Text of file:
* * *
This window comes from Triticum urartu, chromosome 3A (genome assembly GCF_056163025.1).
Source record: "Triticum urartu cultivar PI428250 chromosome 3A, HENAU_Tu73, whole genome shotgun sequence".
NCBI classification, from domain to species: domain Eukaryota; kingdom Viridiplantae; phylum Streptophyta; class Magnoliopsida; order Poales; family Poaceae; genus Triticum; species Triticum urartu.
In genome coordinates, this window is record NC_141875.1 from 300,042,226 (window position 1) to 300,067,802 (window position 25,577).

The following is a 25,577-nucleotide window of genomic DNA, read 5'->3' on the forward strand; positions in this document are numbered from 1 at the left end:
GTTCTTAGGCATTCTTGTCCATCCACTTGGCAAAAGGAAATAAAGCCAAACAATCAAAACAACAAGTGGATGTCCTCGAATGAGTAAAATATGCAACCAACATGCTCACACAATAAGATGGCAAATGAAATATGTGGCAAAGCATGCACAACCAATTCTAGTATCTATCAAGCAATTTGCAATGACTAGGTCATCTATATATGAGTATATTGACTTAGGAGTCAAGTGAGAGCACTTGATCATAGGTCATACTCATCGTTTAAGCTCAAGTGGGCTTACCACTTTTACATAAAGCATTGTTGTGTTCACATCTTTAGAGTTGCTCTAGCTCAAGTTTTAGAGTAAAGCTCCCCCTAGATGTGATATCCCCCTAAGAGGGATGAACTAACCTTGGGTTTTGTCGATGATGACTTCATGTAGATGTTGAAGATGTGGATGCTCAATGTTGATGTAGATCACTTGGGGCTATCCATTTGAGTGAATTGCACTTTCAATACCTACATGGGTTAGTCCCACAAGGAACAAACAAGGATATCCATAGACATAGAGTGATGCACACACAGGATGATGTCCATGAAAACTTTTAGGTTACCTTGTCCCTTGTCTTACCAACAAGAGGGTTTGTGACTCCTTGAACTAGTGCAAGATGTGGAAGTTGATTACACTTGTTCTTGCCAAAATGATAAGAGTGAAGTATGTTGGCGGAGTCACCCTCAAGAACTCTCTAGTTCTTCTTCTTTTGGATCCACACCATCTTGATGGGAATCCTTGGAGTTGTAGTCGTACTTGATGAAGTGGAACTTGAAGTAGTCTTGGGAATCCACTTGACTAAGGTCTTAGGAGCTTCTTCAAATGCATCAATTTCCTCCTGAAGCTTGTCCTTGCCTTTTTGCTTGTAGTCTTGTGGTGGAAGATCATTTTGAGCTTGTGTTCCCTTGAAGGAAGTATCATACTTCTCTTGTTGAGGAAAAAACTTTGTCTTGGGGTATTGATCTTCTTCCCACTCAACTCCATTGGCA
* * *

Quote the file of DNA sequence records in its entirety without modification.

This window comes from Triticum urartu, chromosome 3A (genome assembly GCF_056163025.1).
Source record: "Triticum urartu cultivar PI428250 chromosome 3A, HENAU_Tu73, whole genome shotgun sequence".
NCBI classification, from domain to species: domain Eukaryota; kingdom Viridiplantae; phylum Streptophyta; class Magnoliopsida; order Poales; family Poaceae; genus Triticum; species Triticum urartu.
In genome coordinates, this window is record NC_141875.1 from 300,042,226 (window position 1) to 300,067,802 (window position 25,577).

The following is a 25,577-nucleotide window of genomic DNA, read 5'->3' on the forward strand; positions in this document are numbered from 1 at the left end:
GTTCTTAGGCATTCTTGTCCATCCACTTGGCAAAAGGAAATAAAGCCAAACAATCAAAACAACAAGTGGATGTCCTCGAATGAGTAAAATATGCAACCAACATGCTCACACAATAAGATGGCAAATGAAATATGTGGCAAAGCATGCACAACCAATTCTAGTATCTATCAAGCAATTTGCAATGACTAGGTCATCTATATATGAGTATATTGACTTAGGAGTCAAGTGAGAGCACTTGATCATAGGTCATACTCATCGTTTAAGCTCAAGTGGGCTTACCACTTTTACATAAAGCATTGTTGTGTTCACATCTTTAGAGTTGCTCTAGCTCAAGTTTTAGAGTAAAGCTCCCCCTAGATGTGATATCCCCCTAAGAGGGATGAACTAACCTTGGGTTTTGTCGATGATGACTTCATGTAGATGTTGAAGATGTGGATGCTCAATGTTGATGTAGATCACTTGGGGCTATCCATTTGAGTGAATTGCACTTTCAATACCTACATGGGTTAGTCCCACAAGGAACAAACAAGGATATCCATAGACATAGAGTGATGCACACACAGGATGATGTCCATGAAAACTTTTAGGTTACCTTGTCCCTTGTCTTACCAACAAGAGGGTTTGTGACTCCTTGAACTAGTGCAAGATGTGGAAGTTGATTACACTTGTTCTTGCCAAAATGATAAGAGTGAAGTATGTTGGCGGAGTCACCCTCAAGAACTCTCTAGTTCTTCTTCTTTTGGATCCACACCATCTTGATGGGAATCCTTGGAGTTGTAGTCGTACTTGATGAAGTGGAACTTGAAGTAGTCTTGGGAATCCACTTGACTAAGGTCTTAGGAGCTTCTTCAAATGCATCAATTTCCTCCTGAAGCTTGTCCTTGCCTTTTTGCTTGTAGTCTTGTGGTGGAAGATCATTTTGAGCTTGTGTTCCCTTGAAGGAAGTATCATACTTCTCTTGTTGAGGAAAAAACTTTGTCTTGGGGTATTGATCTTCTTCCCACTCAACTCCATTGGCA